VAGO finds mental health system failing Victorian children

Vulnerable children and youths are being let down by a mental health system that’s in crisis, but reform is years away under the Andrews Labor Government.

A report tabled today from the Victorian Auditor-General’s Office (VAGO) has delivered a scathing assessment of our state’s child and youth mental health sector including that children and adolescents are being unnecessarily admitted to adult mental health beds.

But in a response to VAGO’s 20 recommendations for reform, the Department of Health and Human Services (DHHS) said: “implementation of the recommendations will be informed by the outcomes the Royal Commission into Mental Health”.

It means there will be no action for years on problems identified by the VAGO, including:

- Serious problems with the way the sector operates, including clinically unnecessary stays in inpatient mental health wards, and the admission of children and young people to adult mental health beds,

- A failure of specialist child, adolescent and youth mental health services to meet service demand or operate as a coordinated system,

- Nearly 30 instances of unnecessary bed days for patients without a clinical need to be mental health inpatients, totalling 1054 bed days in the past 12 months, and;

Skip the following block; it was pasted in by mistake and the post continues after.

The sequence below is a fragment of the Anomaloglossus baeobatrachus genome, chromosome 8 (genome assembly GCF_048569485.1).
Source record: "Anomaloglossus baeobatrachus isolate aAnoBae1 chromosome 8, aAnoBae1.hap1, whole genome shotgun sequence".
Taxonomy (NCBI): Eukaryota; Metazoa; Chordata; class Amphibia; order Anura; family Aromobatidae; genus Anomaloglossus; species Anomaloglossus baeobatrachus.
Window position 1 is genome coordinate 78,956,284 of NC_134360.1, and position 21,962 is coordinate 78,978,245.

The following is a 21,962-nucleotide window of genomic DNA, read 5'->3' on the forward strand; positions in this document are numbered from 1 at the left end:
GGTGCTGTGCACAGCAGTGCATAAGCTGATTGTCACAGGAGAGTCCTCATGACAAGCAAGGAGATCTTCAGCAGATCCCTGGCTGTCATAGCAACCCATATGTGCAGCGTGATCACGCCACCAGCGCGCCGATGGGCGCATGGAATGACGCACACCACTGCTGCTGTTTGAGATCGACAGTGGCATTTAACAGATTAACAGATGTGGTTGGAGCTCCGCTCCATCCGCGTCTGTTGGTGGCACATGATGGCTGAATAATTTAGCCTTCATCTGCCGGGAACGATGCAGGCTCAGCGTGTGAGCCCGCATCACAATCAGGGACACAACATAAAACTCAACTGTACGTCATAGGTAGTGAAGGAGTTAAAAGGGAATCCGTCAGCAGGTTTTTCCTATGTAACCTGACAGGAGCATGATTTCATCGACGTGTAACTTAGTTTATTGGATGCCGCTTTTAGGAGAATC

- A failure of DHHS to monitor long stays (over 35 days) of young people in the mental health system, despite analysis showing there have been 228 long stays in four health services over three years – 107 of those were children under 18 years.

Our mental health system needs urgent attention and investment but sadly the Auditor-General’s report confirms that, despite numerous plans, the Andrews Labor Government isn’t doing the work needed to fix the crisis.

Comments attributable to Shadow Minister for Mental Health Emma Kealy

This report sets out a path for change, highlighting what can be done now to help vulnerable children and youth in Victoria’s mental health system.

The Royal Commission into Mental Health is an important move to deliver long-term change, but Daniel Andrews is using it as a shield to avoid making the changes the sector needs now.

The Andrews Government’s cuts to community and clinical mental health have only worsened the crisis.

There are steps that Daniel Andrews can take now, as recommended by the Auditor General, to better support Victoria’s most vulnerable and fix this broken system. Victorian children and youths simply can’t wait for another report to tell us the mental health system is in crisis.

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